Posts Tagged ‘pet death’

Story – Dolly, et al.

Thursday, September 15th, 2011

Bernard took the car out of the garage and rolled it slowly backward, looking left and right and checking in his rear-view mirror, then sped up slightly and ran over four cats, two dogs, one puppy, three hamsters, a frog and fourteen confused snails.

This was a pain. Because it meant Bernard would have to get out of his car, get the hose, turn it up full blast and wash down his driveway. Aiming the water, he watched the dogs, puppy and cats turn limp somersaults moving toward the gutter.

Then, inevitably, the neighborhood kids came to gather round to look. Some pointed their phones to take photos and send them to their friends with remarks like, “Cooooool.”

Then one kid pointed and sobbed, “My dog Fido!” Another kid screamed, “Dolly! Dolly! Dolly!”

Soon parents gathered around to make caustic remarks.

“You can’t keep doing this,” one said to Bernard.
“I don’t mean to,” Bernard answered as two of the dead cats finally made it to the gutter and flopped over into it and out of his sight. “They all just rushed under my tires I backed out.”
“You said that yesterday,” said another parent, not believing a word.
“And the day before that,” reminded another.

“Dolly!” bellowed the kid again and again.
A damp, fur-matted dog disappeared over the curb.

“I check,” Bernard said. “Every day, I check. Is there another animal out there, is there something I don’t see? The driveway is always empty when I roll out. Then, all of a sudden, they are there, diving under my tires. It happens so fast I can’t stop in time.”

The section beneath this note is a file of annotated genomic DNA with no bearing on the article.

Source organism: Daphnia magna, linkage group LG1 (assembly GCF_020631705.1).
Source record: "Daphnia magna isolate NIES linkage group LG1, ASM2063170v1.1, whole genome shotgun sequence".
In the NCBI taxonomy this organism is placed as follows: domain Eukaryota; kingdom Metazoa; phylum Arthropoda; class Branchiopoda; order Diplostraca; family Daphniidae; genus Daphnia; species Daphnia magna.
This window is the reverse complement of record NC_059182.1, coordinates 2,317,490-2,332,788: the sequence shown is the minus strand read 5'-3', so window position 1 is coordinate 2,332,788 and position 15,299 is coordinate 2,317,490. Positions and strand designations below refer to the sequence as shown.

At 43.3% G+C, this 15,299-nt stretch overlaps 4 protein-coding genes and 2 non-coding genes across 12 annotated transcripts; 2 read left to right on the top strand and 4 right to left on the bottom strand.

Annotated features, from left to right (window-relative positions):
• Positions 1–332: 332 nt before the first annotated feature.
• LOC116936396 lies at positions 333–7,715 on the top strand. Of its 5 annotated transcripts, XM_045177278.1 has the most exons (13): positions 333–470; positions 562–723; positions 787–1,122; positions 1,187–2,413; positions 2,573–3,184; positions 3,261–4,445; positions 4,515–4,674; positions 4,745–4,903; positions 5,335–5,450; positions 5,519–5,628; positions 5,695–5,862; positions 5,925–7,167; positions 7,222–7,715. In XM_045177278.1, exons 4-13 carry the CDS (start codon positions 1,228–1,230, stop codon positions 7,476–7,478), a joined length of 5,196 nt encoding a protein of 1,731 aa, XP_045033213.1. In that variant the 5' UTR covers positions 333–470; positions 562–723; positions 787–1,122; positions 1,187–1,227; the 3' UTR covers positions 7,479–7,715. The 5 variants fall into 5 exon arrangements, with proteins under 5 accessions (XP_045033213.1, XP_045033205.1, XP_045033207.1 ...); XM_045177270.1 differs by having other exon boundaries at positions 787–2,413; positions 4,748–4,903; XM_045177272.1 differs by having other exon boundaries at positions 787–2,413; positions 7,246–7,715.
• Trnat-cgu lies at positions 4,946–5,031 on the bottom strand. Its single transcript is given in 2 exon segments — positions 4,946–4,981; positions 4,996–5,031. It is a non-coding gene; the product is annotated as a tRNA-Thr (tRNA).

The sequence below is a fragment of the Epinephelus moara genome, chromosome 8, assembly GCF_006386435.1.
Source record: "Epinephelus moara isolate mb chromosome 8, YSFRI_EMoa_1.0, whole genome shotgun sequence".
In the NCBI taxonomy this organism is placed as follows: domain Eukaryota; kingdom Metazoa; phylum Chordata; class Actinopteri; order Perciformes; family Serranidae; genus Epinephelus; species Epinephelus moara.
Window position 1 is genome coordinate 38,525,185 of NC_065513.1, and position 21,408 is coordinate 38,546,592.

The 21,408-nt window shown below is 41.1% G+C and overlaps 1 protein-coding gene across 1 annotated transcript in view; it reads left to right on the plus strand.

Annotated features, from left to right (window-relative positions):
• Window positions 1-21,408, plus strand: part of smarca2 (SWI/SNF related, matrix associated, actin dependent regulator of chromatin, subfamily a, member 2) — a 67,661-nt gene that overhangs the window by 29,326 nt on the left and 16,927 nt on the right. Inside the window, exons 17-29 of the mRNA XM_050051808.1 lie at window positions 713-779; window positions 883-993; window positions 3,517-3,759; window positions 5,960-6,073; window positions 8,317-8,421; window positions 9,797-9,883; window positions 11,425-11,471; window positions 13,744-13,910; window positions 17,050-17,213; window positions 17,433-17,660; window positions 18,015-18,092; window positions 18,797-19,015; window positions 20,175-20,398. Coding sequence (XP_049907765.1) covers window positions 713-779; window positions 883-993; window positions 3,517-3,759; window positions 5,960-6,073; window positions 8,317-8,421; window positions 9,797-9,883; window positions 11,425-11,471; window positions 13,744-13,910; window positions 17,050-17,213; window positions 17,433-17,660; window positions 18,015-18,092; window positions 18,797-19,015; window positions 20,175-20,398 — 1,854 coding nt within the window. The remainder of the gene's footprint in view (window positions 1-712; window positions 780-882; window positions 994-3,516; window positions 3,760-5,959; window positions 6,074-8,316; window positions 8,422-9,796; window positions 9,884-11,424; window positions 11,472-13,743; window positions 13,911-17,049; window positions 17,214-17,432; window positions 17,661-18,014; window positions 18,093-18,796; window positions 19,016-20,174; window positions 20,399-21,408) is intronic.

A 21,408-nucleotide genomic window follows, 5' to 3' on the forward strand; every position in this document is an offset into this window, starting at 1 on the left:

The frog fell on top of the dog.

The last dog fell into the street gutter, then a cat. Barnard was going to be late for work again.

Three parents crossed their arms tight over their chests.
“So you’re saying you think this is some sort of unexplained natural phenomenon where domestic animal life commits suicide under your car wheels?”

Bernard turned off the water, tossed the hose aside. “I didn’t say that.” The animals were gone from his property now, bodies resting floppy and over-flowing in the gutter. “But I wouldn’t rule that out.” Most traces of the animal blood was also gone from his driveway. “I don’t know, really. It just happens.” He got into his car.

“Dolly….” It was more a whimper now, the boy already half-wondering whether his mother would buy him another dog. Bigger. So it wouldn’t get run over so easily.

“You like to kill animals,” someone shouted.
Bernard rolled down his window. “Maybe they are not happy.”
“Who isn’t happy?”
“Your pets.”
“What are you talking about?”
“So they come over here and kamikaze themselves under the wheels of my car day after day.”
“You saying we’re lousy pet lovers?”
“I’m saying maybe you should try feeding them better food on a regular basis. Talk to them more often. Pet them. Be better humans.”
“Damn! He’s lecturing us and he’s the murderer.”

Bernard shouted as he drove off, “And how many pets do you people have, anyway? I’ve run over at least eighty this month!” He glanced at his watch. He was going to be twenty minutes late. Again. He rolled up the window, swerved around a cat that threw itself in front of his car, and started making good time as soon as he left his neighborhood behind.

STORY – Somebody’s kitty went for a swim in my water barrel

Friday, May 27th, 2011